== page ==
Raspberry Truffle Dust (about a cup)
You’re not ready for this. It looks too simple, you probably don’t believe me when I say this is the best thing I’ve ever made. But it is. Go find some freeze dried fruit. Make it. Tell me I’m wrong, I dare you.
2 1/2 ounces cocoa powder
3 1/2 ounces powdered sugar
2 ounces freeze dried raspberries or other freeze dried fruit
Combine all of the ingredients in the bowl of a food processor and pulse until the berries have disintegrated. Store, indefinitely, in an airtight container.
Honestly, I could just eat this by licking my fingers and dipping them into the dust, like a grown up Lik-M-Aid. But it really shines when sprinkled over simple vanilla ice cream, brownies, vanilla bean pot de crème or whatever. You will find new ways to love this stuff everyday, I promise.
May 12, 2011 · 11:16 AM
Looks like just one more reason for me to start working on that freeze dried fruit
· kaitlin · whisk-kid.blogspot.com
May 12, 2011 · 12:54 PM
Holy crap, this stuff is so good, I’m going to do a post all about it in the future. It’s worth the splurge for a $6 bag of freeze dried fruit between now and however long it takes to freeze dry a batch for yourself. You’re so ingenuitive, Kaitlin!
Dec 13, 2011 · 2:27 PM
Eeee, something I can do with the two pints of dehydrated raspberries a friend gave me!
· Julie · onewallkitchen.blogspot.com
Dec 13, 2011 · 4:52 PM
@Julie, what an incredible gift!! Grind ‘em up in hot cocoa too! Or roll truffles in ‘em. Or put ‘em in royal icing for fruity decorations on your Christmas cookies. Endless possibilities!
Dec 15, 2011 · 12:20 AM
I have a question about making the truffles. I’m making oreo cookie truffles. I melted two bags of nestle chocolate chips in a bowl over boiling water. It was pretty thick and when I tried to coat a few rolled truffle balls, the chocolate just gooped on. I tried adding butter (because I didn’t have shortening) and it seized. Added milk until it unseized, but I think I ended up making ganache. Anyway, it was late and I wanted to be done so I just went with it, but it was still pretty goopy and the chocolate went on pretty thick. Do you have any tips for coating truffles to get a nice thin shell of chocolate?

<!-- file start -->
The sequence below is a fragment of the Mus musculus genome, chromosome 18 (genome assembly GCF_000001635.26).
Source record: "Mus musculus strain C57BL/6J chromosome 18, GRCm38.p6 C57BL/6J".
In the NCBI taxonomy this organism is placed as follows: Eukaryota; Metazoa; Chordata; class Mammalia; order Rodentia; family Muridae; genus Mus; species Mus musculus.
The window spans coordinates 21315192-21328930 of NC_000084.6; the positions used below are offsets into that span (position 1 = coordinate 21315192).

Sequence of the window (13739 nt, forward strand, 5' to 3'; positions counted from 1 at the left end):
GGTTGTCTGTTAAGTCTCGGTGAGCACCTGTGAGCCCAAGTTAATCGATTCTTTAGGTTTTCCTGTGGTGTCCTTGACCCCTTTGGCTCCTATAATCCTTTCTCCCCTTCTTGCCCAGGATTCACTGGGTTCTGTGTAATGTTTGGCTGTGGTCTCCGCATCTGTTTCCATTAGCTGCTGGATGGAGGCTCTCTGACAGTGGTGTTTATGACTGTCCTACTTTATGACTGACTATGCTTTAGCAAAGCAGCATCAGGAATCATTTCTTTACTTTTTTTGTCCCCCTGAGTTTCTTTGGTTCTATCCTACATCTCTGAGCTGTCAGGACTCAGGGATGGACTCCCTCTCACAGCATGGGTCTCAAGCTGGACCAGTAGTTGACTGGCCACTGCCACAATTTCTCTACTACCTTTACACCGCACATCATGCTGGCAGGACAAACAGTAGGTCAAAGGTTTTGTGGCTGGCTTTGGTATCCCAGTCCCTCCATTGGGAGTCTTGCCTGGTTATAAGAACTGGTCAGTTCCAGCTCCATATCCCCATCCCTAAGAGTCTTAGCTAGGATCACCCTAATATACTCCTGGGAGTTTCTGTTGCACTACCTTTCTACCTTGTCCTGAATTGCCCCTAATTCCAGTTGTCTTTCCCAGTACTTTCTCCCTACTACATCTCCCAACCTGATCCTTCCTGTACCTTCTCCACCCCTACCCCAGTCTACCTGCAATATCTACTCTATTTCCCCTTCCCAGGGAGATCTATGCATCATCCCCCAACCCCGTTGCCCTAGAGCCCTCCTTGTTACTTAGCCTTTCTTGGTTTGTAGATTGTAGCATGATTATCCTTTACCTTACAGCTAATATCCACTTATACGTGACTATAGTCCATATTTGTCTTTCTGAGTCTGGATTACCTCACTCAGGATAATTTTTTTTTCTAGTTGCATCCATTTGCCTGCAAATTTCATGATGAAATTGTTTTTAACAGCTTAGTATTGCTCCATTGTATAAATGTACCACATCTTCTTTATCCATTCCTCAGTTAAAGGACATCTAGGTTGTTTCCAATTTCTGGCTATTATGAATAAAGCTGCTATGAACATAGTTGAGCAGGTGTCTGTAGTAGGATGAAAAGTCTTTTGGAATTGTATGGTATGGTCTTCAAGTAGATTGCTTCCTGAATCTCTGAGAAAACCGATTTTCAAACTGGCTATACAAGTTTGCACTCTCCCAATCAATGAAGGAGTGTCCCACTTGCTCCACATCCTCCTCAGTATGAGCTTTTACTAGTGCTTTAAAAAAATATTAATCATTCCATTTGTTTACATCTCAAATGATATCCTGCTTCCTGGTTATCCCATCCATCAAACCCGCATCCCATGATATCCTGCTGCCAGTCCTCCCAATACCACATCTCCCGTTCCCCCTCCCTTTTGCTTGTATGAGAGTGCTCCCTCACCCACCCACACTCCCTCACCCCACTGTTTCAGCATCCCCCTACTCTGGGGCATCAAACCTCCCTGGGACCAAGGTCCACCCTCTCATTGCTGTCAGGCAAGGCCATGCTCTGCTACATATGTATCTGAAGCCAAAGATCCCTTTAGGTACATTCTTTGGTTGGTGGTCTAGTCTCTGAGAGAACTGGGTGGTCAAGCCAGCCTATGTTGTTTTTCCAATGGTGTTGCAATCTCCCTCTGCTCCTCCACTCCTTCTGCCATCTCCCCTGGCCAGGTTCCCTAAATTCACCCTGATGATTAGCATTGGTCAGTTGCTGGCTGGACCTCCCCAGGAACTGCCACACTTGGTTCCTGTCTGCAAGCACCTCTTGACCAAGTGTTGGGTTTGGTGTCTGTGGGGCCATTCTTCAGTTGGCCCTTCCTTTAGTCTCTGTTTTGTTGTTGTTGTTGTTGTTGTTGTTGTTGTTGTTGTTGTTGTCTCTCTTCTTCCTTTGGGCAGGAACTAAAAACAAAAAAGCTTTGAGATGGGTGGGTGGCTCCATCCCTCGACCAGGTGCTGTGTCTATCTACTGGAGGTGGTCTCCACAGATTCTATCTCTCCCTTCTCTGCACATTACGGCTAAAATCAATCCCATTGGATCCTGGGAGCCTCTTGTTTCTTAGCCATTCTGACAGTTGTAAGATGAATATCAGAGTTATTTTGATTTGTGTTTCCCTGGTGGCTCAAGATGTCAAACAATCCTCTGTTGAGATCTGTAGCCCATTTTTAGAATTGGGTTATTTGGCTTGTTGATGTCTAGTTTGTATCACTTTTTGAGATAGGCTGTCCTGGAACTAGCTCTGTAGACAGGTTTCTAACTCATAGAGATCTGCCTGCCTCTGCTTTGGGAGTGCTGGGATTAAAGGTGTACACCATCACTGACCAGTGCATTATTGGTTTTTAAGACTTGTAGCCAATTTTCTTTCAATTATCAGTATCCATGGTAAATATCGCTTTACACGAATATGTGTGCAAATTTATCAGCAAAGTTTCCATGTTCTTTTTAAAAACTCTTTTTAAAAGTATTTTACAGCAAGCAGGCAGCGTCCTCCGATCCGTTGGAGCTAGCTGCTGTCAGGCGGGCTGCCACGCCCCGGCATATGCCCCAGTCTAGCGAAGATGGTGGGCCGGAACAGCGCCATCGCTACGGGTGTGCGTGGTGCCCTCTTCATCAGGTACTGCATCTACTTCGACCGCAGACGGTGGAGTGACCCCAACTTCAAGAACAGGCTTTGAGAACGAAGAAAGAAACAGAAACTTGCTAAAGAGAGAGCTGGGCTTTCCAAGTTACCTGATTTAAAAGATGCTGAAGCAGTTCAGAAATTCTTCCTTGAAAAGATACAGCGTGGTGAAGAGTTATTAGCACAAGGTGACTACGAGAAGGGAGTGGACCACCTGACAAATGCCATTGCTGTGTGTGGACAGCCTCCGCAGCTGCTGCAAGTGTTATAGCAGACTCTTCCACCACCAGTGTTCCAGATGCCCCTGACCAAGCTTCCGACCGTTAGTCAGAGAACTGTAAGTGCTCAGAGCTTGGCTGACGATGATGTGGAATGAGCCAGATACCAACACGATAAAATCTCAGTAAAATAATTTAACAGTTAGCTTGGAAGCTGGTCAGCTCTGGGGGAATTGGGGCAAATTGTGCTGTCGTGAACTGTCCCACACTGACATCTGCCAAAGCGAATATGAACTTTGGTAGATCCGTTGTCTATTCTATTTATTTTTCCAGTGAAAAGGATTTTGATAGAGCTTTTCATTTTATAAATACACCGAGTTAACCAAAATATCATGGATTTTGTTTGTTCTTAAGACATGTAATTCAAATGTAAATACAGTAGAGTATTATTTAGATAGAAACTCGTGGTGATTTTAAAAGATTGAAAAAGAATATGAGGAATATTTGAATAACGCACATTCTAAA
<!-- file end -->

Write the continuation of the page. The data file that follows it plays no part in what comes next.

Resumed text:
Dec 15, 2011 · 6:29 PM
@Sue, my biggest tip for coating truffles is to skip the chips. Chocolate chips contain additives so they retain their cute chip shape in the oven; these same additives make the melted chips difficult to work with for dipping, etc. So for dipping, keep an eye out for bars of chocolate in the baking aisle, or if you’re in a specialty store, look for big chunks of chocolate cut from larger bars.
Learning how to work with chocolate and thinly coat truffles is certainly an art form of its own. If you’d like to read something more in depth, my friend Emma wore this excellent article here.
A quick tip I can give you is to use a heating pad (wrapped in plastic or something to keep it clean!) under your bowl of chocolate to keep it at a workable temperature, and to also use the smallest bowl you have. The less surface area is exposed, the longer it will keep warm and fluid. Hope that helps a bit!
Feb 11, 2012 · 10:51 AM
@Kathryn, mysterious! Are you grinding them with the other ingredients? That can help. But, if it’s still not working for you, yeah, a clean coffee or spice grinder should do the trick. (You can clean it by running some white rice through it to “dust out” the insides…
Sep 06, 2012 · 6:20 PM
Hahaha, well, I’m glad you found it, Matt!! It’s a really fun recipe, hope you enjoy!